Professor of Psychological Science

    Professor Honts continues a 40-yearlong research program that focuses on applying psychological
    science to real world problems. He is internationally recognized as one of the world’s top experts on credibility assessment have received The Harry Detwiler Award for contributions to the
    polygraph profession in Latin America and The John E. Reid Memorial Award for distinguished
    achievements in polygraph research, teaching or writing. Professor Honts has published and/or
    presented more than 400 scientific papers on deception detection. Professor Honts has also
    published and given expert testimony in the areas of interrogation and false confession, eyewitness memory/identification, and the forensic interviewing of children. Professor Honts is a frequently invited to lecture in a number of domestic and international venues. Besides the United States, Professor Honts has given lectures and continuing education in Canada, China, Columbia, Israel, Italy, Mexico, Norway, Peru, Sweden, and The Netherlands. Professor Honts has appeared in courts around the world as an expert witness 130 times. Professor Honts’ current research is
    focusing on two areas, 1) providing accurate methods for assessing the credibility of witnesses and suspects, and 2) interrogation, confession, and false confession phenomena in real world contexts. Professor Honts was the President of the Rocky Mountain Psychological Association for the 2005-2006 term.

    Professor Honts continues a 40-yearlong research program that focuses on applying psychological
    science to real world problems. He is internationally recognized as one of the world’s top experts on credibility assessment have received The Harry Detwiler Award for contributions to the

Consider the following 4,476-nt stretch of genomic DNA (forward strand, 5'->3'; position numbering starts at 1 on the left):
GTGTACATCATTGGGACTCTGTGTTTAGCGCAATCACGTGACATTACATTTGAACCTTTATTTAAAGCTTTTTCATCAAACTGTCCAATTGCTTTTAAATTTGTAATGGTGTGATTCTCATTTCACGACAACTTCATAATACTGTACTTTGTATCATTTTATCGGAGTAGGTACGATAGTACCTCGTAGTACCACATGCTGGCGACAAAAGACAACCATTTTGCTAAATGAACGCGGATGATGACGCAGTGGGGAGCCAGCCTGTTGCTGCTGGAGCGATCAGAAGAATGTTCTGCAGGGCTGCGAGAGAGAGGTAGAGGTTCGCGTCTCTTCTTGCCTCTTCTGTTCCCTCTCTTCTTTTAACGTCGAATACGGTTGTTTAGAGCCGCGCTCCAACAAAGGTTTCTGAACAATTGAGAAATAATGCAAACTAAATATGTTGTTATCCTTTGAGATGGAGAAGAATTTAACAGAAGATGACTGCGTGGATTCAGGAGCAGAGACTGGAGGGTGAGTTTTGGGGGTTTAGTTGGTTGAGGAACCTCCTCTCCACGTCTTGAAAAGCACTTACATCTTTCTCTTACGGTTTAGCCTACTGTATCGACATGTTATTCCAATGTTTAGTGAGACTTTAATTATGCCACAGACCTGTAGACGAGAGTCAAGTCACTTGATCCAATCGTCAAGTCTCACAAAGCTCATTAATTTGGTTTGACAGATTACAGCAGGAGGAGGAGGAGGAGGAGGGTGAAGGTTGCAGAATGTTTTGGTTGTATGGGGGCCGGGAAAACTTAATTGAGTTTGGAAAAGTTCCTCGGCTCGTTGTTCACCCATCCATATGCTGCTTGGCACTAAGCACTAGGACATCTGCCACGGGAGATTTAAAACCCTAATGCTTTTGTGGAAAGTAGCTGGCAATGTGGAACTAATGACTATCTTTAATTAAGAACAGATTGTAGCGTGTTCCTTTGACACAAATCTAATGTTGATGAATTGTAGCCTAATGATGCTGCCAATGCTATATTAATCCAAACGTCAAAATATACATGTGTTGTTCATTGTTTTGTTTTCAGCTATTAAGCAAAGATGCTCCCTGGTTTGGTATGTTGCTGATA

polygraph profession in Latin America and The John E. Reid Memorial Award for distinguished
    achievements in polygraph research, teaching or writing. Professor Honts has published and/or
    presented more than 400 scientific papers on deception detection. Professor Honts has also
    published and given expert testimony in the areas of interrogation and false confession, eyewitness memory/identification, and the forensic interviewing of children. Professor Honts is a frequently invited to lecture in a number of domestic and international venues. Besides the United States, Professor Honts has given lectures and continuing education in Canada, China, Columbia, Israel, Italy, Mexico, Norway, Peru, Sweden, and The Netherlands. Professor Honts has appeared in courts around the world as an expert witness 130 times. Professor Honts’ current research is
    focusing on two areas, 1) providing accurate methods for assessing the credibility of witnesses and suspects, and 2) interrogation, confession, and false confession phenomena in real world contexts. Professor Honts was the President of the Rocky Mountain Psychological Association for the 2005-2006 term.

  • April_Photo (1)

    April Masarik

    Assistant Professor

    Dr. April Masarik joined the Department of Psychological Science as an Assistant Professor in 2015. She earned her Ph.D. in Human Development and a M.S. in Child Development from the University of California, Davis, and a B.S. in Psychology from Boise State University. Her graduate and postdoctoral training focused on the identification of genetic, social, and psychological influences on human development and family functioning in European-American and Mexican-American families. She loves being back at Boise State University, where her love for research and developmental science was first nurtured.

    Her research interests, broadly speaking, include life course development, family relationships, stress, coping, and resilience. Dr. Masarik directs the Human Development and Ecology Lab on campus, where she collaborates with undergraduate research assistants, faculty in the Department of Anthropology, community organizations, and cultural brokers to investigate the various social, cultural, and biological influences on development. Her primary focus at the moment is understanding the stressors and protective factors that influence educational attainment among refugee youth as they resettle in Boise. The Osher Lifelong Learning Institute and the Spencer Foundation recently funded this research.

    Dr. April Masarik joined the Department of Psychological Science as an Assistant Professor in 2015. She earned her Ph.D. in Human Development and a M.S. in Child Development from the University of California, Davis, and a B.S. in Psychology from Boise State University. Her graduate and postdoctoral training focused on the identification of genetic, social, and psychological influences on human development and family functioning in European-American and Mexican-American families. She loves being back at Boise State University, where her love for research and developmental science was first nurtured.